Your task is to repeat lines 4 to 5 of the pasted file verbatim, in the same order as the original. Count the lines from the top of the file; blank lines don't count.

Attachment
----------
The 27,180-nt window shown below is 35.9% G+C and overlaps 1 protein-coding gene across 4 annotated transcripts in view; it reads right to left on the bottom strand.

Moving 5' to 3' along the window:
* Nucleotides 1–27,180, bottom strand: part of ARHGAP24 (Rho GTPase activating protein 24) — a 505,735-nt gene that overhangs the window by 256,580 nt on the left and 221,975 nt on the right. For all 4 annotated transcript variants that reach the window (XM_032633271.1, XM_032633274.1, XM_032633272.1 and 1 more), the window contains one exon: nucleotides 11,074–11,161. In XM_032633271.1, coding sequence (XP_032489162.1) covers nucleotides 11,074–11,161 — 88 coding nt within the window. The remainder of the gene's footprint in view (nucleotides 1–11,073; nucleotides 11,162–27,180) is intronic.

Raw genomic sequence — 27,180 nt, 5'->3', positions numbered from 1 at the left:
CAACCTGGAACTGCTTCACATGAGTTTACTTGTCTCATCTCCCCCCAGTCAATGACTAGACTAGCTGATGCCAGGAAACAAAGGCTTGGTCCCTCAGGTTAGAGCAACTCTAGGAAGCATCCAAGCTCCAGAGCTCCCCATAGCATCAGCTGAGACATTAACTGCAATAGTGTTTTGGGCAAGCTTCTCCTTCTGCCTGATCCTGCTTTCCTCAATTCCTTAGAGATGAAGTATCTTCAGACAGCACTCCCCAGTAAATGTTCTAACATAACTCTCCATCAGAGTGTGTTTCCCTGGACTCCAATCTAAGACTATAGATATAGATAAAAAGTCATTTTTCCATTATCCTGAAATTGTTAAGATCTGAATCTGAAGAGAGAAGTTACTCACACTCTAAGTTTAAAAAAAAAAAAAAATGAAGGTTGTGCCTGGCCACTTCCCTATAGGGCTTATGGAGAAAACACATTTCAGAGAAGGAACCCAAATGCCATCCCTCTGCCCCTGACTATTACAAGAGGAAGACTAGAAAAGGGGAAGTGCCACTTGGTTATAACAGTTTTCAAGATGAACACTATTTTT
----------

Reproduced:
Raw genomic sequence — 27,180 nt, 5'->3', positions numbered from 1 at the left:
CAACCTGGAACTGCTTCACATGAGTTTACTTGTCTCATCTCCCCCCAGTCAATGACTAGACTAGCTGATGCCAGGAAACAAAGGCTTGGTCCCTCAGGTTAGAGCAACTCTAGGAAGCATCCAAGCTCCAGAGCTCCCCATAGCATCAGCTGAGACATTAACTGCAATAGTGTTTTGGGCAAGCTTCTCCTTCTGCCTGATCCTGCTTTCCTCAATTCCTTAGAGATGAAGTATCTTCAGACAGCACTCCCCAGTAAATGTTCTAACATAACTCTCCATCAGAGTGTGTTTCCCTGGACTCCAATCTAAGACTATAGATATAGATAAAAAGTCATTTTTCCATTATCCTGAAATTGTTAAGATCTGAATCTGAAGAGAGAAGTTACTCACACTCTAAGTTTAAAAAAAAAAAAAAATGAAGGTTGTGCCTGGCCACTTCCCTATAGGGCTTATGGAGAAAACACATTTCAGAGAAGGAACCCAAATGCCATCCCTCTGCCCCTGACTATTACAAGAGGAAGACTAGAAAAGGGGAAGTGCCACTTGGTTATAACAGTTTTCAAGATGAACACTATTTTT